first, a little background
Despite it holding the Guinness' Book World Record for Most Games in an Action/Adventure Series, I have only played the first game on the 8-bit Nintendo Entertainment System and this one. At the prolonged insistence of a respected friend whose taste often mirrors my own, I decided to give Lords of Shadow a try. This actually turned out to my advantage as my research into the game claimed it had little to do with the franchise. It was marketed as a "reboot" but beyond having vampires and the undead, Castlevania fans may not have recognized the game as a part of their beloved universe.
From the Tokyo Game Show promotion. I just couldn't help myself.
This was instantly recognizable as a Japanese action/adventure game. In my opinion, it had more in common with Devil May Cry and the Ninja Gaiden games than the Castlevania I remember from my formative years. The gameplay and leveling systems could have been taken directly from either of those two franchises and no one would be able to tell the difference. However, that's not necessarily a bad thing. I've thoroughly enjoyed both series and the comparison should be taken as a compliment rather than a complaint.
Between my friend's recommendation and the 83 on Metacritic, I was sold. I dove into this game with reckless abandon. You play as Gabriel Belmont, likely a distant relative of Simon and one of the few connections to the rest of the franchise. Your beloved, Marie, has been killed in the preceding few days. As a member of the Brotherhood of Light, Belmont is sent to the Lake of Oblivion both on a quest of revenge and in order to stop the Dark Lords and re-unite Heaven and Earth once again. It's an awfully big task, but I'm sure you're up to it.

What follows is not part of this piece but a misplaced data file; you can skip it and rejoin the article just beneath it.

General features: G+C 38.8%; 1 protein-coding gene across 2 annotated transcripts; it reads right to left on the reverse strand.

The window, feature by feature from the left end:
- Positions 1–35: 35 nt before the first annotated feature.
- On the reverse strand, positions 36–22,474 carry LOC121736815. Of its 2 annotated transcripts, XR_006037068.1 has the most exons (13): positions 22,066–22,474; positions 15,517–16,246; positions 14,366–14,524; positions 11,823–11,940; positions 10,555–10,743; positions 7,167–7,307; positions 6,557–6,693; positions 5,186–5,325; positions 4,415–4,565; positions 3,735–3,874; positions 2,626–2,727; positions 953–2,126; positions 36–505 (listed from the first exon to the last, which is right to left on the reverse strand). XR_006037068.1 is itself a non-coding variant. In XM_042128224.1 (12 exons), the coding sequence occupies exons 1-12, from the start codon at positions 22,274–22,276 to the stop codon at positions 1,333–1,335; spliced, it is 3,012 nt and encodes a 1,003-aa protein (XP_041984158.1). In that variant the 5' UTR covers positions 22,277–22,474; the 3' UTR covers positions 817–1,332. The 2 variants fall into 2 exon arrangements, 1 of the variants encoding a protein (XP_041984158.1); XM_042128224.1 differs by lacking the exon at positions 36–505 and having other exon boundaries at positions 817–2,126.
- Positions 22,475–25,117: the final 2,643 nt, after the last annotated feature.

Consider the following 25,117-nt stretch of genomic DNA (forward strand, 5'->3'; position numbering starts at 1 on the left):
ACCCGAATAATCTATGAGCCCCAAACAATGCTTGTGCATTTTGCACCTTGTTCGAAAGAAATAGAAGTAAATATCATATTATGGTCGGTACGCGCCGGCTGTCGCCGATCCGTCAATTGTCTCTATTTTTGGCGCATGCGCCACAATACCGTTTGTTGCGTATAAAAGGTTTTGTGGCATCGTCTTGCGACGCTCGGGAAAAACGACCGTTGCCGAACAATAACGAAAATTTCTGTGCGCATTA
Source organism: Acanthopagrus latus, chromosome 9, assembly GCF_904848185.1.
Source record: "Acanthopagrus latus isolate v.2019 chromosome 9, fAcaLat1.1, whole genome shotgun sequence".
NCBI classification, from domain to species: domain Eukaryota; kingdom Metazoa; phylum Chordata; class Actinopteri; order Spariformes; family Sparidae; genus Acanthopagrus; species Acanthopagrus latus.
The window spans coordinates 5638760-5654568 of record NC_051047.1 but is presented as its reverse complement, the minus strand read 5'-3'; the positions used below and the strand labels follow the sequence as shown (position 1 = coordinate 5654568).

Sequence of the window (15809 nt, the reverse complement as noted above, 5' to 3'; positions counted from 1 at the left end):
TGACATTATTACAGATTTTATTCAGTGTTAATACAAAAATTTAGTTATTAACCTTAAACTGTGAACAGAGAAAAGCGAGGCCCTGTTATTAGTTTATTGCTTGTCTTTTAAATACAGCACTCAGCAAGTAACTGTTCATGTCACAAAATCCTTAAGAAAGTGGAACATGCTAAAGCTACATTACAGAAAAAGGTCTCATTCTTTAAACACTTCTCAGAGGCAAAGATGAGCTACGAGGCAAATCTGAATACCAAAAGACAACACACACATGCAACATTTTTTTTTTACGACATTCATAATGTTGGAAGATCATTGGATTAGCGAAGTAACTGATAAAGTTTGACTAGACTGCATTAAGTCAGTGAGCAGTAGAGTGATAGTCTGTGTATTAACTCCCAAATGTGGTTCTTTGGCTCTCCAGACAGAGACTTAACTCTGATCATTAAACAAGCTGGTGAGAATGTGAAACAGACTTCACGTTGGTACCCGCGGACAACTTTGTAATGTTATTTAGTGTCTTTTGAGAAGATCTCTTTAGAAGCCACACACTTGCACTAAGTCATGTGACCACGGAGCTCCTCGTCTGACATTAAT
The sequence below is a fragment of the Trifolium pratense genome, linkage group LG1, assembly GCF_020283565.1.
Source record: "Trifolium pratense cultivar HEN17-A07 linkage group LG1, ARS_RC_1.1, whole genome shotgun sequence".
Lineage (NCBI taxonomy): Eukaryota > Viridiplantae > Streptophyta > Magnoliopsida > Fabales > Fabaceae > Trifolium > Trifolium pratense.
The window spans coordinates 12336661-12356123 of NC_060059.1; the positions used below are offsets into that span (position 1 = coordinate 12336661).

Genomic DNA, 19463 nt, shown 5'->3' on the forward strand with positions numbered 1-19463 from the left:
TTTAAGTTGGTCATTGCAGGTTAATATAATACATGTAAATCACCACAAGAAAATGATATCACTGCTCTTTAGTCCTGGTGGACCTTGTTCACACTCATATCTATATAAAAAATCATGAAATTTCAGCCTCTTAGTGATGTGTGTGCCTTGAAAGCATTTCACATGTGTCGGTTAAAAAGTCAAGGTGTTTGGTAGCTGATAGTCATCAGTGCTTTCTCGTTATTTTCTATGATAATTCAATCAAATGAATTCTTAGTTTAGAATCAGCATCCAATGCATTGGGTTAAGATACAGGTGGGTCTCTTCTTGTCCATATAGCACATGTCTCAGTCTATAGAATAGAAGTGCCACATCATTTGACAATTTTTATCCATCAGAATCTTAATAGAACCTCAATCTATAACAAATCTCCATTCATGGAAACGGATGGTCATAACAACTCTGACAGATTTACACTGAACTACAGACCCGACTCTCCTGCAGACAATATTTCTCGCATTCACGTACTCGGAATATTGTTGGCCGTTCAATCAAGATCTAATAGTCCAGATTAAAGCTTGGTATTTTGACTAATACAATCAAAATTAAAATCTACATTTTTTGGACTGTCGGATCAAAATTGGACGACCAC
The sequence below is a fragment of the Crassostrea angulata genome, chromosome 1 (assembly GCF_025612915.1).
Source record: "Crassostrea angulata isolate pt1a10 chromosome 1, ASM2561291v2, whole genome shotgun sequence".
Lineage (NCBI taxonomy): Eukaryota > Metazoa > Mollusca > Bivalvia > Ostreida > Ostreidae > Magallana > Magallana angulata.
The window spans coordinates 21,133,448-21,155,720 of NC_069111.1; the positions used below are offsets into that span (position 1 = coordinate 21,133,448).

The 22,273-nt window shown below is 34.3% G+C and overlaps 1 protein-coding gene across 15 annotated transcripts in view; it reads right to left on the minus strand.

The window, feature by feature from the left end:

nuts and bolts
As evidenced above, Castlevania: Lords of Shadow is a truly gorgeous game. It contains some of the most truly breathtaking scenery I've seen in recent games. The only thing I can think to compare it to is Bioshock Infinite when talking about jaw-dropping design. Some of the cinematics make Assassin's Creed look like a PS2 game from a generation ago. They're simply that amazing. Unfortunately, some of the combat is also a good comparison with the Assassin's Creed series; fun at first, but gradually it becomes less and less enthralling. That said, the leveling system with your Cross and Whip/Chain help to keep the game from slipping into a simplistic exercise in button-mashing.
tell me truthfully, should I buy it?
It seems counter-intuitive, but if you're a fan of the Castlevania series, you might want to skip this one. The "reboot" has taken away lots of what made the series, from what I've read. What is a vampire hunter doing fighting a huge, concrete Titan that looks straight out of ancient Rome? However, if you're more of a casual gamer like myself when it comes to Casltevania, pick this one up. It's no timeless classic, but it's a really well put together game. You won't be disappointed.
Objective Score: 8/10
Penalties: -1 for swaying too far away from the "vampire killer" motif. I can understand how a game with so many versions would want to get away from the formula a little bit, but this is somewhat ridiculous.
Bonuses: +1 for beautiful vistas, gorgeous levels, and breathtaking panoramas.
Nerd Coefficient: 8/10.